Still SPC stuck to their forecast, maintaining the threat for tornadoes, and convective models showed rotating updrafts across south central Minnesota, so we continued on.  Arriving in Albert Lea, a mess of low topped storms had gone up by the warm front, a couple of them produced tornadoes, but dozens of cells surrounding them did not.  The cold front was way off to our west but was starting to light up with a few return on the radar.  It would take some time for those storms to get going and come to us so we decided to stop and have a steak dinner to celebrate our successful tornado intercept from the day before.

We could see towers trying to go up from the Applebee's windows, so after dinner we headed west down 90 a few miles and stopped in front of a line of cells that was racing north. I was surprised to see well defined updraft bases on the low topped showers. They were moving so fast, however, that we decided to let the cells come to us and pass by rather than pursuing after them.
We dropped south a couple miles onto the gravel and let the next cell approach. The low sun made for some dramatic contrast and color. Little more than subsevere showers, these storms were some of the most photogenic we had seen the entire trip.
As our next cell approached, a large block of scud started to condense underneath the base. From a distance it might have looked like a funnel, but there was only slow, rising motion associated with the feature. A neat looking scud funnel:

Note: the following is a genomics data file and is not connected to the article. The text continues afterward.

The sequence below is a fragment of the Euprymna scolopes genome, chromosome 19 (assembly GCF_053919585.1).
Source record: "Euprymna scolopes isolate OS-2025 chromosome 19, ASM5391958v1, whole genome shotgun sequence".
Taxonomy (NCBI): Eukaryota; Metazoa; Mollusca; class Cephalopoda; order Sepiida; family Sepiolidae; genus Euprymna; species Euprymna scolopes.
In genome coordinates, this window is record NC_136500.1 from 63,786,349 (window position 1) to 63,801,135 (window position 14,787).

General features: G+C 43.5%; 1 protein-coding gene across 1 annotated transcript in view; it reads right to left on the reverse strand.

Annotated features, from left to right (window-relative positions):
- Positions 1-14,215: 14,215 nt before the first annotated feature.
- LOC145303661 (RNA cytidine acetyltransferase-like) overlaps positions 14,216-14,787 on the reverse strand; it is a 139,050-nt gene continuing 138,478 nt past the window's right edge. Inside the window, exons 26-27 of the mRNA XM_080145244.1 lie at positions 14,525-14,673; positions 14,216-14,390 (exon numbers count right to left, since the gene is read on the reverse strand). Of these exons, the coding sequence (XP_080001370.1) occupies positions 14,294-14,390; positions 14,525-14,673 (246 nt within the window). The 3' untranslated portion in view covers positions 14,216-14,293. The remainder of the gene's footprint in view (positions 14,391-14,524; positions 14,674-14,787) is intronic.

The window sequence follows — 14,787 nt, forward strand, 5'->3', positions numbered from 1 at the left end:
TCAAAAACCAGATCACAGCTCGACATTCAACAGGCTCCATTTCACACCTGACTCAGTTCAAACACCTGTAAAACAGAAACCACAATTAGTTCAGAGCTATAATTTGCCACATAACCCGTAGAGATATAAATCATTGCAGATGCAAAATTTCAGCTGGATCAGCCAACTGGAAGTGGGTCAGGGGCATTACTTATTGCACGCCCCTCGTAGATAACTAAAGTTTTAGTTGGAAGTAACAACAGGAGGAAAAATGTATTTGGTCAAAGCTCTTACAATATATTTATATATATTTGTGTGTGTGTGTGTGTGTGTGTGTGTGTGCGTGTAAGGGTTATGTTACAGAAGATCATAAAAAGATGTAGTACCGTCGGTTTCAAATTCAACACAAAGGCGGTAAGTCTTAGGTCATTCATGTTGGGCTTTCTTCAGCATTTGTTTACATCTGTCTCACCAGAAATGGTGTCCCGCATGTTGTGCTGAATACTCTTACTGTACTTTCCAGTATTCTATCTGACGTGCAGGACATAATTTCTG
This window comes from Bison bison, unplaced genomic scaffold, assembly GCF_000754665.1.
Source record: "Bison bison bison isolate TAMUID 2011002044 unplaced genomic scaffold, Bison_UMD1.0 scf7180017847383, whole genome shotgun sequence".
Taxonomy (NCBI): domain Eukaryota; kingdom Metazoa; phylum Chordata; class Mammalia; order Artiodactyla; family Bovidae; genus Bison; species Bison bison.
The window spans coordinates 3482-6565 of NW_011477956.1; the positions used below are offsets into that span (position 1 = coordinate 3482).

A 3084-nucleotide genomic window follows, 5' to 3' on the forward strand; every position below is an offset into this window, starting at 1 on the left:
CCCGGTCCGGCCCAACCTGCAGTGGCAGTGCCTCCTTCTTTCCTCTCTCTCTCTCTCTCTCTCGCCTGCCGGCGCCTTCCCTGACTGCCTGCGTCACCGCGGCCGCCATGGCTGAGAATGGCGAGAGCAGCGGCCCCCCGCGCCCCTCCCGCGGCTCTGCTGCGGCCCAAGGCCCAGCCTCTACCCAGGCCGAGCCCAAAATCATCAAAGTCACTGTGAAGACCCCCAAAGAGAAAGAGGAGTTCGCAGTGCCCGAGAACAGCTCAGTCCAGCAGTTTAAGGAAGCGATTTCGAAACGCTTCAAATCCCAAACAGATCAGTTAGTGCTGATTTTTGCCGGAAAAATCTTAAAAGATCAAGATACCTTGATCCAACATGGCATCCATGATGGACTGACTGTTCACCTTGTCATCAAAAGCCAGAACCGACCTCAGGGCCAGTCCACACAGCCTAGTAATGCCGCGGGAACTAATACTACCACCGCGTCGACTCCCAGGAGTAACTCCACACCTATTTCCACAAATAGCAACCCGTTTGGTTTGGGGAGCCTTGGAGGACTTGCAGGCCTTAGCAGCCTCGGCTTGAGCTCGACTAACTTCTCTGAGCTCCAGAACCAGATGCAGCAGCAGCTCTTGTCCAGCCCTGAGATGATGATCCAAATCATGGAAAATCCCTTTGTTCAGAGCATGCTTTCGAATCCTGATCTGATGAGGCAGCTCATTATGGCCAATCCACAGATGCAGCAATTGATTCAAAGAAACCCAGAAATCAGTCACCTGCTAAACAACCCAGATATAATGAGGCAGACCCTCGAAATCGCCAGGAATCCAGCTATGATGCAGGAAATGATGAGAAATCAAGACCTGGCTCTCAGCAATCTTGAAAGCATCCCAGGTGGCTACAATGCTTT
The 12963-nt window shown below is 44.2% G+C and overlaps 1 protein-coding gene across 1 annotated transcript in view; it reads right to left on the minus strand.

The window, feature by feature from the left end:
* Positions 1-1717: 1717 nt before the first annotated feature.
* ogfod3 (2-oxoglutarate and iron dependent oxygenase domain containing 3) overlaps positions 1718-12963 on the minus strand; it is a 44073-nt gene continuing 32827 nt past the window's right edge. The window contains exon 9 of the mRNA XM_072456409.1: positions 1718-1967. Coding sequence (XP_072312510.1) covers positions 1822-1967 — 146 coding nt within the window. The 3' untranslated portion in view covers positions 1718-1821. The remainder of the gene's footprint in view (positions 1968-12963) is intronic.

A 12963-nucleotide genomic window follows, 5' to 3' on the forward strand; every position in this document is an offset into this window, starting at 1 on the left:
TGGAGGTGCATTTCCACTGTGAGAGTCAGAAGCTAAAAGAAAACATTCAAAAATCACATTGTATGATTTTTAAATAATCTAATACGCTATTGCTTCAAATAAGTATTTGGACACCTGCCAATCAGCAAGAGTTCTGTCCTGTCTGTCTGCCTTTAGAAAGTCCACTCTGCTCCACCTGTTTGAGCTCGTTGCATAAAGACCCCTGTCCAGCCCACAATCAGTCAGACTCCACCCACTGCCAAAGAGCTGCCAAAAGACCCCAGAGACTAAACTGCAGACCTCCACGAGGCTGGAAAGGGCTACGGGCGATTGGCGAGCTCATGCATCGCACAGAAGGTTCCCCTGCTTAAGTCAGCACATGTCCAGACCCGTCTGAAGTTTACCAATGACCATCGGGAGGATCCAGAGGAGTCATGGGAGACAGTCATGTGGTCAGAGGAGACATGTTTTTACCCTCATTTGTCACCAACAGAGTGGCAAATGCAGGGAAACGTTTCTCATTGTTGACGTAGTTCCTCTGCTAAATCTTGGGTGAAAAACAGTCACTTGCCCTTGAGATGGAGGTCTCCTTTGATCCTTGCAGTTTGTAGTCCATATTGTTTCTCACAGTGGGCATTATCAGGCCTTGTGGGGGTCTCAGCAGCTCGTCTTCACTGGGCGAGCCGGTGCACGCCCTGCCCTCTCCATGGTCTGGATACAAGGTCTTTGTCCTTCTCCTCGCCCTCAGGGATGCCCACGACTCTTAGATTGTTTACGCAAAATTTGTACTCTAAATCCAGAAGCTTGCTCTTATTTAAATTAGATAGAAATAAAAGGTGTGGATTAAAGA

The little storm pulled more scud into the base in what looked like an attempt at a wall cloud:
A little clear slot even formed behind it:
Cell passing by to the west:
Brad and I shoot the storm as it passes by:
For once on the trip we got to just sit and watch a storm go instead of racing around frantically trying to keep up. It was a gorgeous storm too. Brad and Jenn sit on the road, taking in the sights:
After the last cell in the line sailed by with no hint of severe weather or even lightning, we decided to call it a trip and head for home. We passed a few more cells in northern Iowa as we headed south down 35. A bright rainbow formed on the back end of one of them and we pulled off the interstate to shoot it while it lasted:

It was a long, overnight drive home, stopping near the Quad Cities to drop Brad off before making it back to Westchester, Jenn driving herself home from there.


A few tornado reports came in on the warm front, and a few more on the cold core side of the setup in Nebraska. They were brief, needle in the haystack type tornadoes, where one would have to be extremely lucky and pick the right cell in order to get them. We figured the day would not live up to the hype of a strong tornado outbreak when we saw the surface winds veering south of the warm front and the instability failing to materialize. Encountering no real supercell structure or any severe weather, the chase was technically a bust. We still encountered some gorgeous convection, however, and it was a photogenic end to our exciting four day to plains run, so we were happy we made the detour north into Minnesota on the way home.


Lessons Learned: 

  • When the surface low elongates and surface winds veer, the only play for tornadoes may be on the warm front or cold core end of a setup.

  • Subsevere cold front showers can still be very photogenic.